On the first day of the Festival of Unleavened Bread, when it was customary to sacrifice the Passover lamb, Jesus’ disciples asked him, “Where do you want us to go and make preparations for you to eat the Passover?” So he sent two of his disciples, telling them, “Go into the city, and a man carrying a jar of water will meet you. Follow him. Say to the owner of the house he enters, ‘The Teacher asks: Where is my guest room, where I may eat the Passover with my disciples?’ He will show you a large room upstairs, furnished and ready. Make preparations for us there.” The disciples left, went into the city and found things just as Jesus had told them. So they prepared the Passover. Mark 14, verses 12-16.
If you don’t know the story of the Last Supper, then my prayer for this is that you learn something about it. I’m not yet going to dive into the deep spiritual meaning that Jesus’ Spirit imbues in each of us through His real presence in the elements of bread and wine; relax, peeps, we’ll get there. Instead, let’s just focus a bit on the history of it.
You know what I think about coincidences (in case you’ve forgotten, it’s ‘there aren’t any’). It’s no coincidence that Jesus would use the ceremony of the Passover seder to give His gift of the Holy Supper. The rich symbolism of Passover was ancient even in Jesus’ day; to paraphrase C.S. Lewis, “this is deep, old magic.” BEFORE freeing the Israelites from slavery in Egypt, while they were watching the Egyptians suffer through the ten plagues (that were designed to inspire Pharaoh free God’s chosen people), God came to Moses and commanded him to paint lamb’s blood on the lintels and doorposts of every Hebrew home. The Hebrews were to stay inside their homes and eat a meal of lamb, unleavened bread, and bitter herbs while God’s angel of death passed over each home where it saw the entryway blood.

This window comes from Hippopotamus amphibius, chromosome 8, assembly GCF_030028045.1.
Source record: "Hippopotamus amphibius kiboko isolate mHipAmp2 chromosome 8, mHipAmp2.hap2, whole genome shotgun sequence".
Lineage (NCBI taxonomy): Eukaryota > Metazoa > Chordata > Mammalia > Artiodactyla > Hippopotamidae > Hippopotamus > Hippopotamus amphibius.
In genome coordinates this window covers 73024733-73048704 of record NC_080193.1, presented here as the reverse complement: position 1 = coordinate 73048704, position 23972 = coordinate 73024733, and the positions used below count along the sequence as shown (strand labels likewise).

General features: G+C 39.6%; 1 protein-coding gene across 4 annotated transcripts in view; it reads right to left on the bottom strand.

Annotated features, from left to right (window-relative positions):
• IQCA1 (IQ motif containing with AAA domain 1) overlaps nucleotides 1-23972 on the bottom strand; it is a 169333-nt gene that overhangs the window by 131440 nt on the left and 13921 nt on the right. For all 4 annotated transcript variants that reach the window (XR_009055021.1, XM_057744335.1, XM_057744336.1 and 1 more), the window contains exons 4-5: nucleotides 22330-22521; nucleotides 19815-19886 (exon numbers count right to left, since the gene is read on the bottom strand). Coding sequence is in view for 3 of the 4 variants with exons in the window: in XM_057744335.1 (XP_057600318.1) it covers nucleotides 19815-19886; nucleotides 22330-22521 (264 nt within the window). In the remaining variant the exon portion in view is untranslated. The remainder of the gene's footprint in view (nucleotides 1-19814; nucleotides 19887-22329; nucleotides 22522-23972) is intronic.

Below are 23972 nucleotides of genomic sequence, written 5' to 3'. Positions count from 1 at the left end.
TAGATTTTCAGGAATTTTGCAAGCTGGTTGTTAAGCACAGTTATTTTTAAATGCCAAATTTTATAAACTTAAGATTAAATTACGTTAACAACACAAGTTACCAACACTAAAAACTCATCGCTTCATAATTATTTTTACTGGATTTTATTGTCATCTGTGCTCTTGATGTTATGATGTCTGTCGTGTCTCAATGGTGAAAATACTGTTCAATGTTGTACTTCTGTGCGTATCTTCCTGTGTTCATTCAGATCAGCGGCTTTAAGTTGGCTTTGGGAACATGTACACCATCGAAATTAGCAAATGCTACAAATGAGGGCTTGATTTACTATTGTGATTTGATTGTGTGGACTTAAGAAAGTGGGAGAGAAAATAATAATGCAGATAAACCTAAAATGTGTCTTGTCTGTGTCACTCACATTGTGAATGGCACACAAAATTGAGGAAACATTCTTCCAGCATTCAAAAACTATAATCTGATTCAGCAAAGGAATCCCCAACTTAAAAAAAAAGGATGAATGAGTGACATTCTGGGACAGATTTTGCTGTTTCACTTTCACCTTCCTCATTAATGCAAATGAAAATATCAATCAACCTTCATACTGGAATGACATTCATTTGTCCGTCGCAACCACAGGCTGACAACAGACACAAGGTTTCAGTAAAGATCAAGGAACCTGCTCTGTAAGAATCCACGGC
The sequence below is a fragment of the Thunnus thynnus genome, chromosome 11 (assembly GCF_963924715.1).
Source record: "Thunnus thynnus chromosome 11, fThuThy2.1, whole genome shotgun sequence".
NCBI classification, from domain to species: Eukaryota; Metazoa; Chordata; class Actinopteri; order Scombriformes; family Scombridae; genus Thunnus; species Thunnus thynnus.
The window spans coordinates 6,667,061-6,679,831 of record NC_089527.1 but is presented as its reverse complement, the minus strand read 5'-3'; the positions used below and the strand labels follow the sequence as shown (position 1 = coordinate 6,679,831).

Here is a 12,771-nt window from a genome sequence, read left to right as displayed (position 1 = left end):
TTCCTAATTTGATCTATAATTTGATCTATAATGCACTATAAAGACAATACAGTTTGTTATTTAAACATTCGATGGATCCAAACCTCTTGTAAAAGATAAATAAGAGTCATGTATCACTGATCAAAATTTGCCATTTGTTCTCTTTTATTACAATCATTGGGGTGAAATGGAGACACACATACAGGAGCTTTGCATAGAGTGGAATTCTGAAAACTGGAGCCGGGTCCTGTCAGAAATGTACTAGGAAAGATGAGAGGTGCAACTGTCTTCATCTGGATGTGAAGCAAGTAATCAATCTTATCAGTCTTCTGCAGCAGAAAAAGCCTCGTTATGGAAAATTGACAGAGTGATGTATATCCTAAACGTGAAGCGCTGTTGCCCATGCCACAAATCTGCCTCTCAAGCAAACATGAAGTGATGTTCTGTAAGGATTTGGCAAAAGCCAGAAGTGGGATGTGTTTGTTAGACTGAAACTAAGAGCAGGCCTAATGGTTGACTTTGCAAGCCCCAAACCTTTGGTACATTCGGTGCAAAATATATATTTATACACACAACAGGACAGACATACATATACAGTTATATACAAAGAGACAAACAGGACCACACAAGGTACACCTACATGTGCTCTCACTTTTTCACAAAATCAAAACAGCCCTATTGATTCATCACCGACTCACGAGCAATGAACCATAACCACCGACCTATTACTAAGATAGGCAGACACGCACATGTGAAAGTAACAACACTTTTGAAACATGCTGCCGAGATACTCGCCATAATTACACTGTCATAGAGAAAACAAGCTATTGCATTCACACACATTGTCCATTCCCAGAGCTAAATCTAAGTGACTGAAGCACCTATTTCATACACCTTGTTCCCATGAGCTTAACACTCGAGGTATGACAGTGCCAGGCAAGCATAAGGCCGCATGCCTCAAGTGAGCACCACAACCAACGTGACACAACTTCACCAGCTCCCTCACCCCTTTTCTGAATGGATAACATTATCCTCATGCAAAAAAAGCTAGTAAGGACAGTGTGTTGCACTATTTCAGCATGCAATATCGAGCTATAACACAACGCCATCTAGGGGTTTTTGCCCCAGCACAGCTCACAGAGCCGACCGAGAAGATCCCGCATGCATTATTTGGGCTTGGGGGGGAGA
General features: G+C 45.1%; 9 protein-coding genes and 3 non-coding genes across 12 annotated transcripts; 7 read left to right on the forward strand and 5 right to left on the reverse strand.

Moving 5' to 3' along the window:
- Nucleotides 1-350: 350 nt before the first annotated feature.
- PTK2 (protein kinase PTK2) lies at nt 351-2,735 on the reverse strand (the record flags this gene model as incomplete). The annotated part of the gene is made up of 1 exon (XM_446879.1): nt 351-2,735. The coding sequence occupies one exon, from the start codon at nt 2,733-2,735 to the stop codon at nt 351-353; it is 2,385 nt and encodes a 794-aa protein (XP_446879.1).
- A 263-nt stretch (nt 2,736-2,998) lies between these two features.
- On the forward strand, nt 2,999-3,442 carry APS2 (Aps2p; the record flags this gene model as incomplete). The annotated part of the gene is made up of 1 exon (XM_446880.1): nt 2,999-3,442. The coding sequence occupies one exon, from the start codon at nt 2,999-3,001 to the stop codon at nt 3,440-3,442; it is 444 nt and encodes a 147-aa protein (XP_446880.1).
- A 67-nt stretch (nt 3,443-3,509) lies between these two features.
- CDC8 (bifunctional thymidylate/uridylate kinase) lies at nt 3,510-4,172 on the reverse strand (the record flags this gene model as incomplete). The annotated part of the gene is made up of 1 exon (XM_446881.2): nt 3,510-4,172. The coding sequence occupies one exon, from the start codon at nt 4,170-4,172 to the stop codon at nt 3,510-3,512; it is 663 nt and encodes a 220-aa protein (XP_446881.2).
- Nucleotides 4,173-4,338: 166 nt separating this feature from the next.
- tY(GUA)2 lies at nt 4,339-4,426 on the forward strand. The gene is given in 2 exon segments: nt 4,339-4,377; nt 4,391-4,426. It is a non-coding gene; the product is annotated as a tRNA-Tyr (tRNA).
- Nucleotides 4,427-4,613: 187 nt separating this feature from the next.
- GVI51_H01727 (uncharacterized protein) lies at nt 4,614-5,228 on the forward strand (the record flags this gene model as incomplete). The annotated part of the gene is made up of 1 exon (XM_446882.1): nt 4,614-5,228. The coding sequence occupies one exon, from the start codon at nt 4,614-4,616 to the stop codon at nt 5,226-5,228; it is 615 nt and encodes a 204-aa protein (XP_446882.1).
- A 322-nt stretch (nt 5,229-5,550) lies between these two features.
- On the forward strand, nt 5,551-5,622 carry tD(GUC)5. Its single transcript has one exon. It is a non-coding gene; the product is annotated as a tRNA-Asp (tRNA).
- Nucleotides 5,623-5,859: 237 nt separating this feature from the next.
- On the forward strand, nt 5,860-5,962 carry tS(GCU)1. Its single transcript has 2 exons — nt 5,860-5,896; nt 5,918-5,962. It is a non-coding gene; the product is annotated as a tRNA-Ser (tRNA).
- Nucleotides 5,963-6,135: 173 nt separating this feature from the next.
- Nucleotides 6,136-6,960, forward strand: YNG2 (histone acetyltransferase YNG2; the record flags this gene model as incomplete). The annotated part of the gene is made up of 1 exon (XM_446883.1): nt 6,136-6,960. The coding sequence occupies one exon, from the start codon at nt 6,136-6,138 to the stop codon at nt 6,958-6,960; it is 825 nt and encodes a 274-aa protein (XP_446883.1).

Read that again and let it sink in, then consider the story with these words.
While they were still in their sins, God personally came to sinner slaves and, through the blood of an innocent lamb on the entrance to their hearts, purposefully forgot to kill those inside. To commemorate this, the sinners followed God’s command to eat a meal that would remember this action of God’s holy grace. Lamb signifying the death of an innocent; unleavened bread to remember freeing them in haste from their sins; bitter herbs to remember the unsatisfying taste of their slavery to sin. Blood that God would see and remember their sins no more. The meal became a milestone in every believer’s life.
The first Passover happened over a thousand years before the life of Christ. And every year since they had been delivered, even when in captivity in Babylon then dispersed in the diaspora, the Jewish descendants of those Hebrew slaves had eaten this meal in remembrance. Jesus the man was a descendant of Israelites; so were His disciples. So, on that Maundy Thursday, the night before He was murdered on Good Friday, Jesus used the ecclesiastical, spiritual, historical and personally emotional significance of the Passover meal to institute what we Christians know as Holy Communion. It’s not a coincidence.
Noodle that today, then give thanks and glory to God.
Lord Jesus, thank You for using the beauty of Passover for Your Last Supper and Your Holy Communion.
Read Mark 14, verses 12-26.